If you really want a ‘safe’ colour that will look great on you, go for a true purple or a teal. These two tones tend to span across skin tones, meaning they are the colours that are likely to suit most skin tones.
Teal and purple are colours that suit most skin tones
3. Using a pattern or print
A solid colour is going to be less distracting than a pattern or a print. You can use pattern and print, if you feel that it helps support the key messages you want to get across. So, for example, a business who bakes cakes from a home kitchen might want to convey the homely country wholesome message – therefore a lovely floral apron might really help. In general however, unless you can justify a print, you’re better to stick to solid colours.
Have a look at your fabrics too, you probably won’t want a shiny fabric as that will just glare on the photo. Texture can work really well, so consider taking something with texture in it along and ask your photographers advice as to whether it will work on the image. Victoria agrees that texture can work, “I love it when clients bring something textured along to a photo shoot. It’s a wonderful element to introduce. It adds a nice bit of crunch to the scene, all of which helps in creating a powerful and interesting photo that the viewer will want to linger over”.
Textured clothing can really enhance an image.
4. Think about shapes
The main focus of this type of shoot is of course you, therefore the aim is to create an image that really focuses on your face. In many shots, the image will be your head and shoulders only, but even in a full-length image, your neckline will be the most important shape you wear to bring the attention to your face, so think about what different neckline shapes can do. A scoop or V neckline will help lengthen the appearance of the neck. You can also experiment with collars, jewellery or interesting colour or detail at the neckline.
Experiment with jewellery to bring attention to the face.
A scoop or V neckline will help lengthen the appearance of the neck.
Clothing that is semi fitted, fitted and well tailored will create a more polished image than clothing that is loose or baggy, in fact loose clothing can be a real problem for the photographer to get a clean shot without fabric looking bunched or losing a sense of shape in the image. From a photographers perspective, Victoria agrees, “A lot of women, especially those who are a little larger than they’d like to be, prefer to wear loose clothing. But in a photo this adds more volume to the shape and often makes the shot look messy with all the uncontrollable folds of fabric”. Sharp lines on clothing will help you to come across as more dynamic, organized, or driven, while rounded, more curvy lines will convey messages of approachability, thoughtfulness, and creativity, so again think about your key messages and choose shapes that help you to reflect that message.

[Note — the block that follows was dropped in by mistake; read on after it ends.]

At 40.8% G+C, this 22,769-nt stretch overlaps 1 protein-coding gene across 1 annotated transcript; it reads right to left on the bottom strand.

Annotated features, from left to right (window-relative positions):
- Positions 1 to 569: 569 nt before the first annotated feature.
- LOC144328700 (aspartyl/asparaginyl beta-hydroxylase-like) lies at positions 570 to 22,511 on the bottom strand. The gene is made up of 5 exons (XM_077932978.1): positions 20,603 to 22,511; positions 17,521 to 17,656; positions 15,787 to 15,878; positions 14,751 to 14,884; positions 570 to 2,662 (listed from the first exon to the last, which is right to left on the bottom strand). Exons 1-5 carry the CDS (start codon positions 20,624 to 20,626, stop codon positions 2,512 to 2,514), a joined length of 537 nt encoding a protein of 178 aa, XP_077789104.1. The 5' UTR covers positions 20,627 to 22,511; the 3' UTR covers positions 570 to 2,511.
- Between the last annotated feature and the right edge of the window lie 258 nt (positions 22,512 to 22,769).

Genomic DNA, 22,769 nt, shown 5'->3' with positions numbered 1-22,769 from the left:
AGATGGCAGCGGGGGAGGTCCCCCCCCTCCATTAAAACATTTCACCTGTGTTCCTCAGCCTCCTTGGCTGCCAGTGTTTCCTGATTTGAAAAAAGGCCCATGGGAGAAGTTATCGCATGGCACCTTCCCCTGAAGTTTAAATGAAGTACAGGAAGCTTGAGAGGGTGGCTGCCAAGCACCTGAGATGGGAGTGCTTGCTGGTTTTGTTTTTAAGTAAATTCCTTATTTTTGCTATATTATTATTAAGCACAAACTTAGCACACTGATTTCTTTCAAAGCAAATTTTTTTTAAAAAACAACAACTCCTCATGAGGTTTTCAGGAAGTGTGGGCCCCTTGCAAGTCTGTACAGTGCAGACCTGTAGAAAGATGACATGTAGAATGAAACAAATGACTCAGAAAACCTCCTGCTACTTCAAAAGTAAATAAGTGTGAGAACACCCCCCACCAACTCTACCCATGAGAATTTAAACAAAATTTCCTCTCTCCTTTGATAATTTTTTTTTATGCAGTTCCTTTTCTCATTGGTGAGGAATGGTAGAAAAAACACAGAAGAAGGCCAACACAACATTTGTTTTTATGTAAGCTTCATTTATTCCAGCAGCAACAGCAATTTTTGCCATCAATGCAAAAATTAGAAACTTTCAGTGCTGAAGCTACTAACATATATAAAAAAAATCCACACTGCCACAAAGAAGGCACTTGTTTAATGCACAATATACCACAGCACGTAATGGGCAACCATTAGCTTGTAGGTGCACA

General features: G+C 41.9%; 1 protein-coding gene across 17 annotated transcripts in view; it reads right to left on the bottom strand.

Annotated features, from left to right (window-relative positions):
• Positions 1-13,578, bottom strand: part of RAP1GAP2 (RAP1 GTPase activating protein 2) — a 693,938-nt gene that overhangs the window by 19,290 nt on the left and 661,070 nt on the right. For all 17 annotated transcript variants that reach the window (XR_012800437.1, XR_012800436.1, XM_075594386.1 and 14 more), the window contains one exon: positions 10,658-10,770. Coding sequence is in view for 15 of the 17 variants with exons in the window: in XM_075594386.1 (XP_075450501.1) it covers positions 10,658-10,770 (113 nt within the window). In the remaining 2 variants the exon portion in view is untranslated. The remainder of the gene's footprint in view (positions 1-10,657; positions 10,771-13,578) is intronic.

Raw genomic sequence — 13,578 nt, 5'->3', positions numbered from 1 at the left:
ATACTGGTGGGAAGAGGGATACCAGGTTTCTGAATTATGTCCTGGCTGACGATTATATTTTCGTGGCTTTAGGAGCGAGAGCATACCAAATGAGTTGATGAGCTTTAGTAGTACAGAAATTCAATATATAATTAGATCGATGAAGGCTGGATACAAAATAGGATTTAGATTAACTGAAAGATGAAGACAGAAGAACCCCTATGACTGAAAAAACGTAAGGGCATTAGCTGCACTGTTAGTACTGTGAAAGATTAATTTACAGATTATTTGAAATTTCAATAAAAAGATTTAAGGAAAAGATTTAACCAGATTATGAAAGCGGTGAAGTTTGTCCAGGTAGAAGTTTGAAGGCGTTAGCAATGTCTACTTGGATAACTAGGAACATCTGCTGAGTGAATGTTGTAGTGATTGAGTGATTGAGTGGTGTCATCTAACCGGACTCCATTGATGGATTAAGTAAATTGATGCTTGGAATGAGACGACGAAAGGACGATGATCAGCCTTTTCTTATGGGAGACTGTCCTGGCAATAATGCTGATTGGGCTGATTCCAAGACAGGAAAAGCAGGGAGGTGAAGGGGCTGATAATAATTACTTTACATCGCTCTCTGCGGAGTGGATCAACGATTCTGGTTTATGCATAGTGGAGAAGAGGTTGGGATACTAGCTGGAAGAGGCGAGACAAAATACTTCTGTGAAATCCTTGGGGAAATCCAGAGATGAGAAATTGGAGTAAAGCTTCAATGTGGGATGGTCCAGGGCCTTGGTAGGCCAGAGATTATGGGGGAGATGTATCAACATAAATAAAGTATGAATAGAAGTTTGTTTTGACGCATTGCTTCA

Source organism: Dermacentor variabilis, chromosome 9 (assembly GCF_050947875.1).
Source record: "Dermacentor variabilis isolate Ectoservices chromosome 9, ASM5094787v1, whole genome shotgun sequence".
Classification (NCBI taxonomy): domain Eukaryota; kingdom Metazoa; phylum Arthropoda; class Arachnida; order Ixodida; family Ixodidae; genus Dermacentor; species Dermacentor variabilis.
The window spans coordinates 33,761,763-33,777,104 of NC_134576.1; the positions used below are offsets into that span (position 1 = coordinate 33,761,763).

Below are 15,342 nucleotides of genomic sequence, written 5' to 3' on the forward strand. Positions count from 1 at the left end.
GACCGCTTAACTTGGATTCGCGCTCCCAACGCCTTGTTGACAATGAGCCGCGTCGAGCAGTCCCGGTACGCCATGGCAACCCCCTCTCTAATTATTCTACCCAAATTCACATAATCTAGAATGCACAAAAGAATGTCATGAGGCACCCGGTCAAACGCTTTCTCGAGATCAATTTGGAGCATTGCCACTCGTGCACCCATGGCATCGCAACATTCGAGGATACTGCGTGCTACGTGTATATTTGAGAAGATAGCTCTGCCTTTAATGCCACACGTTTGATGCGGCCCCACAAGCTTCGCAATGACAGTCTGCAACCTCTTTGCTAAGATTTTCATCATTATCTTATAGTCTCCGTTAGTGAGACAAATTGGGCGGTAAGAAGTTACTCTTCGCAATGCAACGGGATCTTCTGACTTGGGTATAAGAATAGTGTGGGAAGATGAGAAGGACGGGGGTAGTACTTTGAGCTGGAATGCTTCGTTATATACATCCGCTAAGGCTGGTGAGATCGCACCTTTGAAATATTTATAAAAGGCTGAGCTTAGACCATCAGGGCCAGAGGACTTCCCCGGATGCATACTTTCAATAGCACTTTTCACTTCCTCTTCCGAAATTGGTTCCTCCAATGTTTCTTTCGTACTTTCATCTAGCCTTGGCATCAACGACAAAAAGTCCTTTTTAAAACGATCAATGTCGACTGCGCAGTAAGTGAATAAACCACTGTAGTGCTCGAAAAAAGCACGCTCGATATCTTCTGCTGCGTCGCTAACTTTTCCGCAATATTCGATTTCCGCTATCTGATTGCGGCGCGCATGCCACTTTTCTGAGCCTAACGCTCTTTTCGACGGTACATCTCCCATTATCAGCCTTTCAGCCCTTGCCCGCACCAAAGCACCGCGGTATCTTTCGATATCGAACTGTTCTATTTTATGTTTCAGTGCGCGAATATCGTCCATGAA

5. Bringing it all together
Once you know the key message you want to get across in your images, have a practice at home before you go to your shoot. Try on the clothes you’re thinking of wearing and take a few selfies on your phone. Like what the colour does? Is it starting to get across the brand messages you want to convey? Obviously a professional photographer will take your brief and creatively bring it to life, but to get a good grounding, make sure you like how you look in your clothes as it will give you so much more confidence when you get in front of the camera.
Photographers work hard to get the perfect shot!
Think about your underwear and make sure that the bra you’re going to wear doesn’t show with any of your chosen tops. Try them on together to be sure, because a strap showing, or a lace bra showing through a light top can spoil an otherwise lovely headshot. Another piece of advice from Victoria, “Photoshop can’t iron clothes! Press the outfits before the shoot. In the rush and buzz of getting ready, lots of people forget this, and that’s fine, we have a coffee and chat and do the ironing. But it’s best from a time point of view to have everything ready”.
If you’re doing your own hair and makeup, have a practice in advance and plan what you’re going to do. If you’re not sure, there are lots of YouTube tutorials which will help you create an easy hairstyle or make up routine. Just because you're being photographed, don't be tempted to wear more make-up than you would normally as you won't see 'you' in the final images. If you're someone who rarely wears any make-up, then plan your headshots au natural. A great photographer will bring out the very best in your fresh faced and natural approach.
If you're not happy doing your own make-up, it's worth enlisting a professional make-up artist.
And finally, a good photographer will ensure that the shoot is enjoyable, relaxed and memorable. So much of a photographer’s job is about bringing out the very best in people so that you feel totally at ease and confident in front of the camera. This way, great photos are created, and ones that you as the client will love and will work hard for you and your business.
Victoria Tapper is a business photographer. In her words “I create authentic business photography; the kind of photography people find engaging and make a connection with”. In 2018 she was awarded Best Photographer in the Muddy Stilettos Awards. She is based in Wiltshire and London. If you would like to see her work, click here www.victoriatapperphotography.co.uk
Victoria Lochhead is a personal stylist who specialises in helping women feel more confident and authentic in developing their own unique style. She can be found at www.frankieandruby.co.uk.